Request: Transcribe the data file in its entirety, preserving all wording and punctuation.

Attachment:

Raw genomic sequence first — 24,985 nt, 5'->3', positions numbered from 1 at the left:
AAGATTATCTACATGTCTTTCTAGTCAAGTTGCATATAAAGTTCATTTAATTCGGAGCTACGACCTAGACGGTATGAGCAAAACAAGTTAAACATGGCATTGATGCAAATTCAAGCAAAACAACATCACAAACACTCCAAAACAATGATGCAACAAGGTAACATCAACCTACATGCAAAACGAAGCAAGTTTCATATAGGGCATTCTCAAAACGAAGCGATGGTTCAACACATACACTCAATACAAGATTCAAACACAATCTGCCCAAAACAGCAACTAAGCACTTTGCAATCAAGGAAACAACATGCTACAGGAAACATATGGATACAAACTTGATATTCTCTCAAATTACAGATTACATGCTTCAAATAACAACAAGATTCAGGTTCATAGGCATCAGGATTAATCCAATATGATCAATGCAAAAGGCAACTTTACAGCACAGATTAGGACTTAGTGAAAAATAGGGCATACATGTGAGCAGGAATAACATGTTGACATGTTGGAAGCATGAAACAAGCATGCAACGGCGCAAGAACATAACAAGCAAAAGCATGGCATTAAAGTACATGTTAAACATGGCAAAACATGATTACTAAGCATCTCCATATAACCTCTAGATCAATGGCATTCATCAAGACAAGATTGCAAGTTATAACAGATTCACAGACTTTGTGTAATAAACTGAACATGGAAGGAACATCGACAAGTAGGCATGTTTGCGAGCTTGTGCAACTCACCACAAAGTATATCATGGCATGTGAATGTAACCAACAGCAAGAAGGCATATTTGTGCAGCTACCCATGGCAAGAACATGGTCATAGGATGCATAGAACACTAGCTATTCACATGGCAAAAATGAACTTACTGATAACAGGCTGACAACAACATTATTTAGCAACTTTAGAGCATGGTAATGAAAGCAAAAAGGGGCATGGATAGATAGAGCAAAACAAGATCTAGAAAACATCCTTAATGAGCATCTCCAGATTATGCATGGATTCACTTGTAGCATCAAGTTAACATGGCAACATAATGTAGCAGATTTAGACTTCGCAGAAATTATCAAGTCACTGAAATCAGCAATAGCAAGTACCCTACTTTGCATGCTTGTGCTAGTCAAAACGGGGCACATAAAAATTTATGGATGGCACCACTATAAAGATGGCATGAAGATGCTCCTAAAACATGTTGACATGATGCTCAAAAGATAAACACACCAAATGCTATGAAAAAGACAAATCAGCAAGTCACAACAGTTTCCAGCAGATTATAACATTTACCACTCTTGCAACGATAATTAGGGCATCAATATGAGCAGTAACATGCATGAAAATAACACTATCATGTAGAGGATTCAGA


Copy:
Raw genomic sequence first — 24,985 nt, 5'->3', positions numbered from 1 at the left:
AAGATTATCTACATGTCTTTCTAGTCAAGTTGCATATAAAGTTCATTTAATTCGGAGCTACGACCTAGACGGTATGAGCAAAACAAGTTAAACATGGCATTGATGCAAATTCAAGCAAAACAACATCACAAACACTCCAAAACAATGATGCAACAAGGTAACATCAACCTACATGCAAAACGAAGCAAGTTTCATATAGGGCATTCTCAAAACGAAGCGATGGTTCAACACATACACTCAATACAAGATTCAAACACAATCTGCCCAAAACAGCAACTAAGCACTTTGCAATCAAGGAAACAACATGCTACAGGAAACATATGGATACAAACTTGATATTCTCTCAAATTACAGATTACATGCTTCAAATAACAACAAGATTCAGGTTCATAGGCATCAGGATTAATCCAATATGATCAATGCAAAAGGCAACTTTACAGCACAGATTAGGACTTAGTGAAAAATAGGGCATACATGTGAGCAGGAATAACATGTTGACATGTTGGAAGCATGAAACAAGCATGCAACGGCGCAAGAACATAACAAGCAAAAGCATGGCATTAAAGTACATGTTAAACATGGCAAAACATGATTACTAAGCATCTCCATATAACCTCTAGATCAATGGCATTCATCAAGACAAGATTGCAAGTTATAACAGATTCACAGACTTTGTGTAATAAACTGAACATGGAAGGAACATCGACAAGTAGGCATGTTTGCGAGCTTGTGCAACTCACCACAAAGTATATCATGGCATGTGAATGTAACCAACAGCAAGAAGGCATATTTGTGCAGCTACCCATGGCAAGAACATGGTCATAGGATGCATAGAACACTAGCTATTCACATGGCAAAAATGAACTTACTGATAACAGGCTGACAACAACATTATTTAGCAACTTTAGAGCATGGTAATGAAAGCAAAAAGGGGCATGGATAGATAGAGCAAAACAAGATCTAGAAAACATCCTTAATGAGCATCTCCAGATTATGCATGGATTCACTTGTAGCATCAAGTTAACATGGCAACATAATGTAGCAGATTTAGACTTCGCAGAAATTATCAAGTCACTGAAATCAGCAATAGCAAGTACCCTACTTTGCATGCTTGTGCTAGTCAAAACGGGGCACATAAAAATTTATGGATGGCACCACTATAAAGATGGCATGAAGATGCTCCTAAAACATGTTGACATGATGCTCAAAAGATAAACACACCAAATGCTATGAAAAAGACAAATCAGCAAGTCACAACAGTTTCCAGCAGATTATAACATTTACCACTCTTGCAACGATAATTAGGGCATCAATATGAGCAGTAACATGCATGAAAATAACACTATCATGTAGAGGATTCAGA